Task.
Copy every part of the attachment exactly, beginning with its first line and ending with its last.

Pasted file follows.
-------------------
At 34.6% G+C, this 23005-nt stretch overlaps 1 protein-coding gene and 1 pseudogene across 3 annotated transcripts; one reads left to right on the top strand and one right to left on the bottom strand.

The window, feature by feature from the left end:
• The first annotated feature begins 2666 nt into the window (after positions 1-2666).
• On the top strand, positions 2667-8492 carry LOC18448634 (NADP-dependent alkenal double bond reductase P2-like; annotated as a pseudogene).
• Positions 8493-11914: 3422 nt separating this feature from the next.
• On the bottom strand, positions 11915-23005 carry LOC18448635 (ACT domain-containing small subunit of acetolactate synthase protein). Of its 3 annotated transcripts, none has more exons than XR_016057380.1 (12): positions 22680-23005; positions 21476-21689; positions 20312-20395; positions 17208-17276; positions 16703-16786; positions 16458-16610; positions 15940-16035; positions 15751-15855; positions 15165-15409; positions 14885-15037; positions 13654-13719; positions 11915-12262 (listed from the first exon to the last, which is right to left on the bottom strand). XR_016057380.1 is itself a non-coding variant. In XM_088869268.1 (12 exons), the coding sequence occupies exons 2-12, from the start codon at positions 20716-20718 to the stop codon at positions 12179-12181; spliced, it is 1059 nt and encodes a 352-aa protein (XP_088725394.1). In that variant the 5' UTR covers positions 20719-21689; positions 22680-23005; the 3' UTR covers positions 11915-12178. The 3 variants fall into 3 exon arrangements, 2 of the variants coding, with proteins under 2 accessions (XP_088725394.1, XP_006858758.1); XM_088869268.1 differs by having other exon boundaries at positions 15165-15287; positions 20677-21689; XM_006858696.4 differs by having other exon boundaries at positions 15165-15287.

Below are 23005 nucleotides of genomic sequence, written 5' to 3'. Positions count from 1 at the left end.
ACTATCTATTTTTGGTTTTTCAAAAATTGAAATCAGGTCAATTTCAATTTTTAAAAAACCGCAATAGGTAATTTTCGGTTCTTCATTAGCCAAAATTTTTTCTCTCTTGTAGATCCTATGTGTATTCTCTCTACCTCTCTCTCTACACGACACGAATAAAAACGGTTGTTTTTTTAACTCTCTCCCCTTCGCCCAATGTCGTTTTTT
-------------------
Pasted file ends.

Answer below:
At 34.6% G+C, this 23005-nt stretch overlaps 1 protein-coding gene and 1 pseudogene across 3 annotated transcripts; one reads left to right on the top strand and one right to left on the bottom strand.

The window, feature by feature from the left end:
• The first annotated feature begins 2666 nt into the window (after positions 1-2666).
• On the top strand, positions 2667-8492 carry LOC18448634 (NADP-dependent alkenal double bond reductase P2-like; annotated as a pseudogene).
• Positions 8493-11914: 3422 nt separating this feature from the next.
• On the bottom strand, positions 11915-23005 carry LOC18448635 (ACT domain-containing small subunit of acetolactate synthase protein). Of its 3 annotated transcripts, none has more exons than XR_016057380.1 (12): positions 22680-23005; positions 21476-21689; positions 20312-20395; positions 17208-17276; positions 16703-16786; positions 16458-16610; positions 15940-16035; positions 15751-15855; positions 15165-15409; positions 14885-15037; positions 13654-13719; positions 11915-12262 (listed from the first exon to the last, which is right to left on the bottom strand). XR_016057380.1 is itself a non-coding variant. In XM_088869268.1 (12 exons), the coding sequence occupies exons 2-12, from the start codon at positions 20716-20718 to the stop codon at positions 12179-12181; spliced, it is 1059 nt and encodes a 352-aa protein (XP_088725394.1). In that variant the 5' UTR covers positions 20719-21689; positions 22680-23005; the 3' UTR covers positions 11915-12178. The 3 variants fall into 3 exon arrangements, 2 of the variants coding, with proteins under 2 accessions (XP_088725394.1, XP_006858758.1); XM_088869268.1 differs by having other exon boundaries at positions 15165-15287; positions 20677-21689; XM_006858696.4 differs by having other exon boundaries at positions 15165-15287.

Below are 23005 nucleotides of genomic sequence, written 5' to 3'. Positions count from 1 at the left end.
ACTATCTATTTTTGGTTTTTCAAAAATTGAAATCAGGTCAATTTCAATTTTTAAAAAACCGCAATAGGTAATTTTCGGTTCTTCATTAGCCAAAATTTTTTCTCTCTTGTAGATCCTATGTGTATTCTCTCTACCTCTCTCTCTACACGACACGAATAAAAACGGTTGTTTTTTTAACTCTCTCCCCTTCGCCCAATGTCGTTTTTT